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Attorney General wants answers from HCA

Gibbons Advisors hold a public meeting in Franklin. Gibbons Advisors hold a public meeting in Franklin.

North Carolina Attorney General Josh Stein issued a letter to HCA Healthcare’s president on Tuesday wanting answers to the many concerns his office has heard regarding the for-profit’s takeover of Mission Health System. 

Specifically, the letter named four issues — a surge in complaints about quality of care, the lack of a sexual assault nurse examiner at Angel Medical Center in Franklin, how Mission Health implements its charity care and uninsured patient policies and the way HCA discloses charges to patients. 

There’s no doubt that Stein has been paying attention to the complaints that have been made during recent public meetings hosted by Gibbins Advisors, the independent monitors hired to oversee compliance following HCA’s purchase of Mission Health. The meetings were held throughout the region and every community had its share of complaints about changes in services, a lack of providers, billing and a lack of communication from the corporation now in charge of their health care needs. 

“The meetings held by the Independent Monitor over the last month have been a constructive opportunity for HCA customers to publicly raise their concerns about Mission Health,” the letter stated. “We have received 30 written complaints about Mission since January 1.”

Many of the complaints have been about the quality of care, including the impact of staffing cuts — especially for nurses. Stein said some of the complaints are “harrowing to read” and are being taken very seriously by his office. 

“We have been told that Angel Hospital no longer has a Sexual Assault Nurse Examiner on staff. These nurses are trained to provide specialized support in emergency rooms to survivors of sexul assualt,” he said. 

Indeed, this concern came up at the public meeting held in Franklin when an employee with REACH of Macon County said she had to transport a rape victim to Asheville because a nurse wasn’t available at Angel Medical Center. 

Stein’s letter also stated that the charity care policy was not clear on what services it covered, which has caused confusion for patients. According to Stein, HCA has chosen to have the chief medical officer personally make the decision regarding whether someone will be covered, but “his busy schedule makes it impossible for physicians to easily contact him.” It seems HCA is only applying the charity policy to emergency care, which Stein said appears inconsistent with the Asset Purchase Agreement. Lastly, the charity policy on Mission’s website does not match the policy attached to the APA.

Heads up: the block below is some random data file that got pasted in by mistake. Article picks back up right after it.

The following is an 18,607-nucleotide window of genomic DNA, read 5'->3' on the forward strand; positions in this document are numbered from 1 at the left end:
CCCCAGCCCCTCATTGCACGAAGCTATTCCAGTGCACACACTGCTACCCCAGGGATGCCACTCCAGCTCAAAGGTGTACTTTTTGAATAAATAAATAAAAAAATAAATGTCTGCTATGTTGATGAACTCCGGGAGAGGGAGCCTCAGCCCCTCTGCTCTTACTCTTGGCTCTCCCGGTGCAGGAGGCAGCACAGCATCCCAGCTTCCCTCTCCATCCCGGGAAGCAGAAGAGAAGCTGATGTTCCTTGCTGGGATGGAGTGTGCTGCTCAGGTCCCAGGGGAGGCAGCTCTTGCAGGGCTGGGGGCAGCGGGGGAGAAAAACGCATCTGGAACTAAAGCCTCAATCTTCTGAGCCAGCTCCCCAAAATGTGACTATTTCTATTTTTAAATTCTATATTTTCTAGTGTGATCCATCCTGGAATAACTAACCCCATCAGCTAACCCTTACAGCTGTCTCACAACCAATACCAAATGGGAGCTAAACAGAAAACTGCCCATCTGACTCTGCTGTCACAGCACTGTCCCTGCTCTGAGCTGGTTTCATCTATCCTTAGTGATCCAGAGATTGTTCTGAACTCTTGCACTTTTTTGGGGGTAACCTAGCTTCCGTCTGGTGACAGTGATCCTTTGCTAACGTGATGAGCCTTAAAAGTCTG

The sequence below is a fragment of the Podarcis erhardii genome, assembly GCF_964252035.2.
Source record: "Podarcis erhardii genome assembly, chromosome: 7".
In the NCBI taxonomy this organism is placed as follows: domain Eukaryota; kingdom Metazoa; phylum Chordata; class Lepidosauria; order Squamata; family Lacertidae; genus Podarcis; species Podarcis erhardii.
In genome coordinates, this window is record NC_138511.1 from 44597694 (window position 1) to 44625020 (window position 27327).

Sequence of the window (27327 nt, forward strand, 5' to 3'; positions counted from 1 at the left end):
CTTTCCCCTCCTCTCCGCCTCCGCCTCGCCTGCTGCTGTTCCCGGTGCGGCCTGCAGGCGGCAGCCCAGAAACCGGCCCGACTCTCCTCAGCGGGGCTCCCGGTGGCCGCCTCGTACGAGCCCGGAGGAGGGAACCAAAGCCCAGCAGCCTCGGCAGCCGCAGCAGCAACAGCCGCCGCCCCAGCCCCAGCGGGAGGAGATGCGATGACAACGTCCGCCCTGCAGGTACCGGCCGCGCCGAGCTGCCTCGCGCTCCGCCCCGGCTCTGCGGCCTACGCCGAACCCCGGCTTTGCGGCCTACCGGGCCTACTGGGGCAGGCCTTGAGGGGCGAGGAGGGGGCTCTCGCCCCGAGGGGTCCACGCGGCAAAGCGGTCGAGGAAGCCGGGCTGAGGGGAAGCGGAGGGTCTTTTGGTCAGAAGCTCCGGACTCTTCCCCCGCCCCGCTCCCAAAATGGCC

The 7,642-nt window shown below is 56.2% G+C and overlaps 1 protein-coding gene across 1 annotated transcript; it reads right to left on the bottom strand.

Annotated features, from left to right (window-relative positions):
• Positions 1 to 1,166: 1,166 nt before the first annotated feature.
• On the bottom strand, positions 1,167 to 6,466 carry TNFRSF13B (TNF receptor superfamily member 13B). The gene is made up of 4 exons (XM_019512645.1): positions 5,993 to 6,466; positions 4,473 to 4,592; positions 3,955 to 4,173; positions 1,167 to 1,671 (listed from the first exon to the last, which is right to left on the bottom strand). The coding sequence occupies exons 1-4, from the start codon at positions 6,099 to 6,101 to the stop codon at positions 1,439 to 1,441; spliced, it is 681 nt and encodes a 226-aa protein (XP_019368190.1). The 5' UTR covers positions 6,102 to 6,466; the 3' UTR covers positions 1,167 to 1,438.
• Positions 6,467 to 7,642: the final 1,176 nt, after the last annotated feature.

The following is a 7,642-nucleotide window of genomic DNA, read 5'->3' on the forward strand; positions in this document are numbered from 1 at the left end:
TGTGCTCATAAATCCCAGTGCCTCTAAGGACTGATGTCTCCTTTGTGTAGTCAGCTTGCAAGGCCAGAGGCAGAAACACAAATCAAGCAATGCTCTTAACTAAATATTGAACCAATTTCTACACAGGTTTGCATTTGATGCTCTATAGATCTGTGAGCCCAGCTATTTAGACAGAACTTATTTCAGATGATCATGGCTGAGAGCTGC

Stein said the complaints also align with recent changes in patients’ satisfaction scores. 

“HCA’ facilities have generally maintained their star ratings from the U.S. Centers for Medicare & Medicaid Services, which measures patient care. However, the Mission Asheville hospital has declined in the Leapfrog Hospital Safety Grades,” he said. 

In Leapfrog’s Fall 2019 scores, Mission was a ‘C’ while it had previously received a ‘B’ in the spring of 2019 and earned an ‘A’ in the spring of 2018, 2017 and 2016. 

Stein said he planned to respond to the complaints in three ways — by providing HCA with copies of the complaints and ask for HCA to respond to them; sharing the complaints with regulators at the Department of Health and Human Services who investigate hospital quality-of-care concerns; and by evaluating the complaints to determine whether HCA is failing to provide any services that it promised to provide under the Asset Purchase Agreement. Complaints will also be shared with Dogwood Health Trust and Gibbins Advisors. 

The AG office requested the following information for the 12 months before and the 12 months after HCA’s acquisition of Mission:

  1. Utilization rates for financial assistance policies in the Mission Health System under Mission Health System, Inc.’s ownership and under HCA’s ownership.
  1. Dollar value of financial assistance provided under Mission Health System Inc.’s ownership and under HCA’s ownership.
  1. Dollar value of all write-offs or write-downs of patient bills provided under Mission Health System Inc.’s ownership and under HCA’s ownership.
  1. The overall percentage increase or decrease in charges for medical services since the consummation of the sale of Mission Health System.
  1. The overall change in gross revenues from medical services since the consummation of the sale of Mission Health System.
  1. A list of every individual involved in making coverage decisions for HCA’s financial assistance policies at Mission Health System, by name and title.
  1. The average number of cases per week that are considered in the weekly charity care appeal process Dr. Hathaway described.
  1. Mission Health’s policies and practices with respect to requiring payment in advance for services delivered in the hospital as they existed before the transaction and as they exist today.
  1. A copy of the one-page description of HCA’s financial assistance policies that was distributed to doctors with admitting privileges in the 2019 third quarter meeting.

As for the billing issues, patients have complained about an “outpatient” fee HCA may be charging to patients at Mission-affiliated primary care providers even if the patient never sets foot in a Mission hospital. 

“We ask that Mission provide our office with all disclosures that it made to customers about this outpatient fee. Please respond to this portion of our letter by March 11, 2020,” the letter stated. 

Stein has asked the public to contact Gibbins Advisors and also file a complaint with his office by visiting

Read more about the Independent Monitor meeting held in Franklin by clicking here

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